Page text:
Red Fox (Vulpes vulpes)
Ontario, Canada

Red foxes are known for their cleverness. Their scientific name is "Vulpes Vulpes" which means "fox fox." This beautiful and notoriously cunning fox is found throughout Ontario and much of North America.


Red foxes probably were not found before colonial times. European settlers released red foxes brought from Europe and other parts of northern North America into the eastern United States. Red foxes were imported primarily for the sport of hunting, an activity that had long been a popular pastime in Europe. Since then, the red fox has been gradually expanding it's range. Fox hunting is still a popular sport today. Hounds are used to chase the fox while the hunters follow, usually on horseback or sometimes on foot. The object of the hunt is often just to chase the fox, many times the fox is not actually taken. Besides being a game animal, red foxes are also considered fur bearers and are taken during regulated trapping seasons. They are also raised on game farms for their pelts. In years past, foxes, like many other predators, were viewed as undesirable animals and bounties were often paid to eliminate them. We now understand better the role that foxes and other predators play in the ecology of our forests.


The ears are prominent and the tail is long and bushy with a white tip.

Coloration of red foxes can ranges from pale yellowish red to deep reddish brown on the upper parts and white, ashy or slaty on the underside. The usual coloration is a bright rusty-red with black feet, legs and backs of the ears, a whitish belly and the tail usually has a white or black tip.

The fox goes through colour phases of black, silver, and a cross phase in which a dark area crosses over the shoulders and down the middle of the back. Two color variants commonly occur. The cross fox has reddish brown fur and has a black stripe down its back and another across its shoulders. The silver fox ranges from strong silver to nearly black and is the most prized by furriers. These variants are about 25% and 10% of the species, respectively.

Red foxes, like many other canids, have tail glands. In Vulpes vulpes this gland is located 75 mm above the root of the tail on its upper surface and lies within the dermis and subcutaneous tissue.

The eyes of mature animals are yellow.
The nose is dark brown or black.
The dental formula is 3/3 1/1 4/4 2/3. The tooth row is more than half the length of the skull. The premolars are simple and pointed, with the exception of the carnasiallized upper fourth premolar. The molar structure emphasizes crushing.
The manus has 5 claws and the pes 4 claws. The first digit, or dew claw, is rudimentary but clawed and does not contact the ground.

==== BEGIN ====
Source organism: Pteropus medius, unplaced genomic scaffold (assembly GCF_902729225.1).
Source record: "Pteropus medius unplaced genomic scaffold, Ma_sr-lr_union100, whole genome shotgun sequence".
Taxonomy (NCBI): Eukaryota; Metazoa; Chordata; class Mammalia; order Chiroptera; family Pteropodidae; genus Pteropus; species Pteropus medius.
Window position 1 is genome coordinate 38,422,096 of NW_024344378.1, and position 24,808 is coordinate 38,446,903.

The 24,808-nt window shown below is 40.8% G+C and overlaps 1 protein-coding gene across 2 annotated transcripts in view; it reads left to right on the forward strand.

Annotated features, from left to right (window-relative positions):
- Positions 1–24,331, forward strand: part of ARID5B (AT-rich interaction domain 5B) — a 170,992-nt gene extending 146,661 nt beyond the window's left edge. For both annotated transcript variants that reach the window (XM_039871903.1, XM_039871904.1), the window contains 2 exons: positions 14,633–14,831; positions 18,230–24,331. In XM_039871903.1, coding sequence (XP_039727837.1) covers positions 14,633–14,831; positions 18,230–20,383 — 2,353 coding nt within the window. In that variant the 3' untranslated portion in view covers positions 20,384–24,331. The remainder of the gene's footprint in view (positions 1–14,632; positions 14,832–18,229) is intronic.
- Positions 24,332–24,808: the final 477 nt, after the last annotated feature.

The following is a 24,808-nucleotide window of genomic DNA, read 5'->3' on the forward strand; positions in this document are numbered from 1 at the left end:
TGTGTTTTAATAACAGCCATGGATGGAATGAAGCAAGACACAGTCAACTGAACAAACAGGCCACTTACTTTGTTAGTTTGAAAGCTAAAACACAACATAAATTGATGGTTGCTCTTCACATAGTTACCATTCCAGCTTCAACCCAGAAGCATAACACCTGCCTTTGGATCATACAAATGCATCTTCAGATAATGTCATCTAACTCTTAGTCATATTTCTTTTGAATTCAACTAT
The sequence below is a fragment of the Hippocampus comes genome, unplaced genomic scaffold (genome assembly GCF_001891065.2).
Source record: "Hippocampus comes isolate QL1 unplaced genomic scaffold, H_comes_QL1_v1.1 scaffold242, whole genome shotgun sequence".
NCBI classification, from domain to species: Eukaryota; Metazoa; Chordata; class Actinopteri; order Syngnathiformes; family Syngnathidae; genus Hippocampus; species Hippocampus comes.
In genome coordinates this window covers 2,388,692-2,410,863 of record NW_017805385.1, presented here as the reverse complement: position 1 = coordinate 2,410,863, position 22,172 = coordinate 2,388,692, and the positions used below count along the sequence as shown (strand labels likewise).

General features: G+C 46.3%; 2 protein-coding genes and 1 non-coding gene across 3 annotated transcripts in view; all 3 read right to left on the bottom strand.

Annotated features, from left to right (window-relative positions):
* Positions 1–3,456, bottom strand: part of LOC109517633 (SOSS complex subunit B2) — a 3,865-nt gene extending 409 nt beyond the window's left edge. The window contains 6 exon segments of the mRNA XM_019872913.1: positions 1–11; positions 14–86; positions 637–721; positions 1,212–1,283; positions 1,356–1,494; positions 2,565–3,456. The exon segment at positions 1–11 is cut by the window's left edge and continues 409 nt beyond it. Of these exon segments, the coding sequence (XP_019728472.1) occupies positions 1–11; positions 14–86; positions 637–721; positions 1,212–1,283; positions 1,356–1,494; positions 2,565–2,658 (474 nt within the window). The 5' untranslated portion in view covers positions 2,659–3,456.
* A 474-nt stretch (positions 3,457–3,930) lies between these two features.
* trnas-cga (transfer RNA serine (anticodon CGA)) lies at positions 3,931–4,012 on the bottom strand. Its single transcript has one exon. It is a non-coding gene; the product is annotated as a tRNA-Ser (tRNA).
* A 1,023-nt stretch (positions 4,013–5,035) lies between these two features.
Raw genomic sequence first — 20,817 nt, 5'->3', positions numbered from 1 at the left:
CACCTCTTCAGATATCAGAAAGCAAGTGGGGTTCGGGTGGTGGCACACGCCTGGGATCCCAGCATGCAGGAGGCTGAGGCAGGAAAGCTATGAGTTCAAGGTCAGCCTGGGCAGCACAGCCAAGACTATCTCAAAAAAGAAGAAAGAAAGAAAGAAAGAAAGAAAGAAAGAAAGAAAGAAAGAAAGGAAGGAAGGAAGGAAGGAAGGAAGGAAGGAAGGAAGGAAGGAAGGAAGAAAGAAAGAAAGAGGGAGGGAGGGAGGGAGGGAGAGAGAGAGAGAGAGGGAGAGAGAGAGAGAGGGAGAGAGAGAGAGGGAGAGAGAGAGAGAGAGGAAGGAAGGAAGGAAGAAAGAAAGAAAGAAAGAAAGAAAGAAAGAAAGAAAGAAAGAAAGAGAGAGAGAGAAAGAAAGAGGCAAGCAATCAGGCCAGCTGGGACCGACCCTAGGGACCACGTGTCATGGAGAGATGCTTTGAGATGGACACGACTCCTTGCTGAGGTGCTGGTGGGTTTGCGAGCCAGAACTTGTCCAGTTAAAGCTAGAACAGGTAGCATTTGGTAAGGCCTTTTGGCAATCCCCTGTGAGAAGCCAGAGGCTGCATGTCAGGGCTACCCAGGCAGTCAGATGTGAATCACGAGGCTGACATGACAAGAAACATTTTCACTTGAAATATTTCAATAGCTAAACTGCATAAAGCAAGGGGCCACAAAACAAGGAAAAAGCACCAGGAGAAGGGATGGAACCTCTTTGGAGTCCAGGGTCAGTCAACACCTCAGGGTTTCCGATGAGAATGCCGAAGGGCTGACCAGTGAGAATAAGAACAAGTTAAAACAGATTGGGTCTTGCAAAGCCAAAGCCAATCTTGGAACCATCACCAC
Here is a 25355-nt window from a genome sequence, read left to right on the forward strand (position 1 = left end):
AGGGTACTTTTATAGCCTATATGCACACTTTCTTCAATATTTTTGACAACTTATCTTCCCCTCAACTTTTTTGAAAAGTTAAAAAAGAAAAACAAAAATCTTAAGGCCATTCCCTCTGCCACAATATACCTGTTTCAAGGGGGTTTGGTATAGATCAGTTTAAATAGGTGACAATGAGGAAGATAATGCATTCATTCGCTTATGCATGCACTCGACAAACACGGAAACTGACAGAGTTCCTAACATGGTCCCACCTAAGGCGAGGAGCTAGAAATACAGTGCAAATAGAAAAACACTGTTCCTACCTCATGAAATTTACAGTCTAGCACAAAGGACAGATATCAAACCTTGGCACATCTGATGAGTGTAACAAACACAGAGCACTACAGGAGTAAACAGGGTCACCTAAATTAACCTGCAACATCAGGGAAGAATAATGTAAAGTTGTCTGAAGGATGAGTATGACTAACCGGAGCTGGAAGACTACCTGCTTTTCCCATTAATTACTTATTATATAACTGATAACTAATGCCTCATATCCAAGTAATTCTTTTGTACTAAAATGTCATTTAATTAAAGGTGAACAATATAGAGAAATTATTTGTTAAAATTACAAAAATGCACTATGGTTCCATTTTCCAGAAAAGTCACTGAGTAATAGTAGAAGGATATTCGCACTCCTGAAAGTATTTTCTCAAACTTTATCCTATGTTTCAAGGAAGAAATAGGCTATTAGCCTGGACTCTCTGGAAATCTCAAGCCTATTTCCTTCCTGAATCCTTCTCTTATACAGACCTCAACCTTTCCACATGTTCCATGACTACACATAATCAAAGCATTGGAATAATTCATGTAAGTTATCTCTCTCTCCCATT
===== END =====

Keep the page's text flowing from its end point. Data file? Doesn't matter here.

Red foxes measure in total length from about 39 to 41 inches and weigh between 10 and 15 pounds.

Red foxes grow an extra-large fur coat during the winter to keep them warm.


Red foxes seem to prefer meadows, stream banks and other open areas, but also inhabits woodlands and are not creatures of dense forests. They are found mostly in areas with interspersed croplands, old fields, and woodlots, especially along the edges formed by these habitats.

It is secretive and largely nocturnal.


Because of its well-developed sense of hearing, sight, and smell the red fox is an efficient and lethal predator; essentially an omnivore it eats whatever is available.

Most of their hunting is done at night, and they can travel over five miles in one night just hunting. Red foxes hunt by themselves, and live usually around the edge of forests.

Their winter diet consists mainly of small mammals such as mice, squirrels, and rabbits. In the summer months, insects, crayfish, earthworms, beetles, fruit including corn, berries (particularly blackberries) , apples, grasses, and vegetable matter play a more important part in their feeding habits. They will also eat carrion.

They're good at catching mice, very good, because they can hear one squeal almost 150 yards away. Red foxes have a characteristic manner of hunting mice. The fox stands motionless, listening and watching intently for a mouse it has detected. It then leaps high and brings the forelimbs straight down forcibly to pin the mouse to the ground.

Daily food consumption is between 0.5 and 1 kg a day.


Found throughout Ontario and much of North America

The red fox is found throughout Canada, Alaska, almost all of the contiguous US, all of Europe and Britain and almost all of Asia including Japan. There are also several populations in North Africa. Red foxes were introduced into Australia in the nineteenth century.

Foxes at least partly territories, individual adults have home ranges that vary in size depending on the quality of the habitat. In good areas ranges may be between 5 and 12 square kilometers; small as 0.2 square kilometers in urban areas; in poorer habitats ranges are larger, between 20 and 50 square kilometers in hill country. During some parts of the year adjacent ranges may overlap somewhat, but parts may be regularly defended.